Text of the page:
He was a different sort of horse with a unique relationship with human beings. He was widely recognized in the area. I emailed many friends and word also spread quickly. I scheduled it for 4 pm so the now-young woman who rode him for 10 years, cantering of course, could be there.
About 2 dozen people came. They crushed me inside a giant hug twice and that really helped.

I had him composted instead of cremated I made the change after reading Dr J’s book. It is above ground burial. I couldn’t watch, but friends were there when he was moved into the trailer. They said it was gentle, quiet, they stroked and talked to him, and didn’t rush. They use a ramp that is used to move downed horses into a trailer. Compassionate Composting has a Facebook page, I think the webpage isn’t working. If you cremate you get a 50 lb box of ashes and it’s a couple of thousand dollars around here. Composting was $800 and I can get as much or as litttle as I want to take home. I’m going to get some compost to plant something - a tree maybe. A couple of other people also want some. I also found some tiny jars 1.5 oz for a few friends.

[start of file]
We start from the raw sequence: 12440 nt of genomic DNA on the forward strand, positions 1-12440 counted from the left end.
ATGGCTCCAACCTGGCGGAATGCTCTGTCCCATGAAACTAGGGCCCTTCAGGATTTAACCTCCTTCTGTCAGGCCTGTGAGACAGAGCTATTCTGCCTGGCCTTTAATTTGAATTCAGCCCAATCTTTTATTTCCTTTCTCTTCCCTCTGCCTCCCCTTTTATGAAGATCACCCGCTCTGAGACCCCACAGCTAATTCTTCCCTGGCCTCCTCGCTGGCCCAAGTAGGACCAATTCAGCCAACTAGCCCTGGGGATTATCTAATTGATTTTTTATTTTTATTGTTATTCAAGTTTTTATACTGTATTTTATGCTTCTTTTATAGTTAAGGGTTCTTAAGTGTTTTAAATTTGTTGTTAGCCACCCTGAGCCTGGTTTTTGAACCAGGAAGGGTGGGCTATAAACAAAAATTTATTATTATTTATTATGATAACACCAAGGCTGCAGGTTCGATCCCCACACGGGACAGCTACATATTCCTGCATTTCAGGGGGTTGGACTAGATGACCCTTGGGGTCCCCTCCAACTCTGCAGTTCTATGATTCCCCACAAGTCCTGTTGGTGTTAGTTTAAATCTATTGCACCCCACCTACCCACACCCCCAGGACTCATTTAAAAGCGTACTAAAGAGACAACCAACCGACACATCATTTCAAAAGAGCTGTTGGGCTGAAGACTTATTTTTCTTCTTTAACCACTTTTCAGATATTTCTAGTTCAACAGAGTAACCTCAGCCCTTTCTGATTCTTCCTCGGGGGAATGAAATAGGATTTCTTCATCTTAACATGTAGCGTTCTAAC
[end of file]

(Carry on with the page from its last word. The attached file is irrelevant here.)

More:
It was a little less traumatic than I thought it would be compared to what I have seen in the past. I"ve worked hard keeping an image of a living horse, handsome and full of energy. I have a great photo of us after our Century Ride. I hung it where I can see it anytime I need to. He is still with me, behind my left shoulder, since July.